The wicked son curses: “bleep bleep bleep” If he’d been there he’d have died And he’s quick with a poke or to tell a bad joke And if his lips are moving it’s a lie

He says, “Dad I believe this is killing me.” As a smile grew big on his face “Well I’m sure that I could be a movie star If I could get out of this place.

Low the third of the sons is a simple guy Neither a dolt nor Einstein He’s simply gonna ask So we’ll answer, no task

And I think that’s really just fine.

And the fourth of the sons really has no clue He can’t even get the words out So we’ll tell him the story We won’t make it real boring

I don’t see us needing to shout. La-di-die-diddy-die. . .

Sing us a song you’re the Pesah man Sing us a song tonight Well we’re all in the mood for a macaroon And you’ve got us feeling alright. 

-- Four Children
Source : By Rabbi Einat Ramon, Ph.D. | Ritual Component

The Torah speaks of four Daughters: one possessing wisdom of the heart, one rebellious, one simple and pure, and one who cannot ask questions.

The daughter possessing wisdom of the heart what does she say? "Father, your decree is harsher than Pharoah's. The decree of the wicked Pharoah may or may not have been fulfilled, but you who are righteous, your decree surely is realized." The father heeded his daughter (Miriam). So we too follow in her steps with drums and dancing, spreading her prophecy amongst the nations

The rebellious daughter, what does she say? "Recognize" the ways of enslavement and the tyranny of man's rule over man. Although she rebels against authority it is said: She was more righteous than he, and we enjoy no freedom until we have left our unjust ways.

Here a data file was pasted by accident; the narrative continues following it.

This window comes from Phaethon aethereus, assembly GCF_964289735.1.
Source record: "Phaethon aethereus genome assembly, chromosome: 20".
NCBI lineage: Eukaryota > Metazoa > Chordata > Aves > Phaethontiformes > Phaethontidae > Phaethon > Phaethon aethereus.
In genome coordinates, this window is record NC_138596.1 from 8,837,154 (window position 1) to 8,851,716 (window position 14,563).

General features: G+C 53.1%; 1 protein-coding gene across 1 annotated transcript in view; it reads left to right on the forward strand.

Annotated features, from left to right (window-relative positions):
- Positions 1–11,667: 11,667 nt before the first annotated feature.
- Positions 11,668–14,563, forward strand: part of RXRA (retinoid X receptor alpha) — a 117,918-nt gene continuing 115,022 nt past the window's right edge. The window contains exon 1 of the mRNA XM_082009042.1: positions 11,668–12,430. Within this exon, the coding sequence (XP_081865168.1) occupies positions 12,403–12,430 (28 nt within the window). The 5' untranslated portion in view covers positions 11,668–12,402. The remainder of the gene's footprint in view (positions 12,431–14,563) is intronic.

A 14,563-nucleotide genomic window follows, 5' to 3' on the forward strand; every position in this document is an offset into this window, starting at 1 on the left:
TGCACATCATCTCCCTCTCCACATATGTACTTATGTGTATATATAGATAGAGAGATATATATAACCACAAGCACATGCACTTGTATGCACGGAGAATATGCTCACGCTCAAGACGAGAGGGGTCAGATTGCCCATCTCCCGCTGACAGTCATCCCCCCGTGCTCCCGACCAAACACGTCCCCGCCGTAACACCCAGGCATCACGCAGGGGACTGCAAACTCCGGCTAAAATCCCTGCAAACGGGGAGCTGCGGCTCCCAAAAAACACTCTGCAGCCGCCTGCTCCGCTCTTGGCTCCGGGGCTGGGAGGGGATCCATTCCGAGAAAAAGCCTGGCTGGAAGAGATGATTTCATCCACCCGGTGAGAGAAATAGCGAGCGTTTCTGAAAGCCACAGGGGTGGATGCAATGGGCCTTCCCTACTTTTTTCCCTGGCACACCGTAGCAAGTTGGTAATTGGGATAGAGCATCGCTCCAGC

The simple and pure daughter, what does she say? "Wherever you go, so shall I go, and where you rest your head so there will I rest mine. Your people are mine, and your God my God" (Ruth,1:16). We shall indeed fortify her in her loyalty to those she loved, and it was said to her: "May God make the woman who is coming into your house like Rachel and Leah, both of whom built up the House of Israel."

And the daughter who cannot ask– only her silent weeping is heard, as it is written, "and she wept for her father and mother." We will be her mouthpiece and she will be for us a judge. We will return her to her mother's house and to her who conceived her, and we will proclaim "liberty in the land for all its inhabitants."

Each of the Four Daughters expresses a unique path from bondage to freedom in a national and human sense. They learn from examining their parents' lives and from the struggle of their nation, while their parents themselves are exposed to new spiritual layers as a result of their daughter's education.

Wise of Heart: According to the Midrash, young Miriam persuaded her father Amram and the other enslaved men of Israel not to separate from their wives despite Pharoah's decree to destroy all male newborns. When her mother Yocheved gave birth to a boy, the two worked together to save the new son/brother. Miriam recognized the historical significance of this nascent struggle, as she did at the splitting of the Red Sea, and thus led her people to redemption ( Talmud Bavli, Sotah 12 ).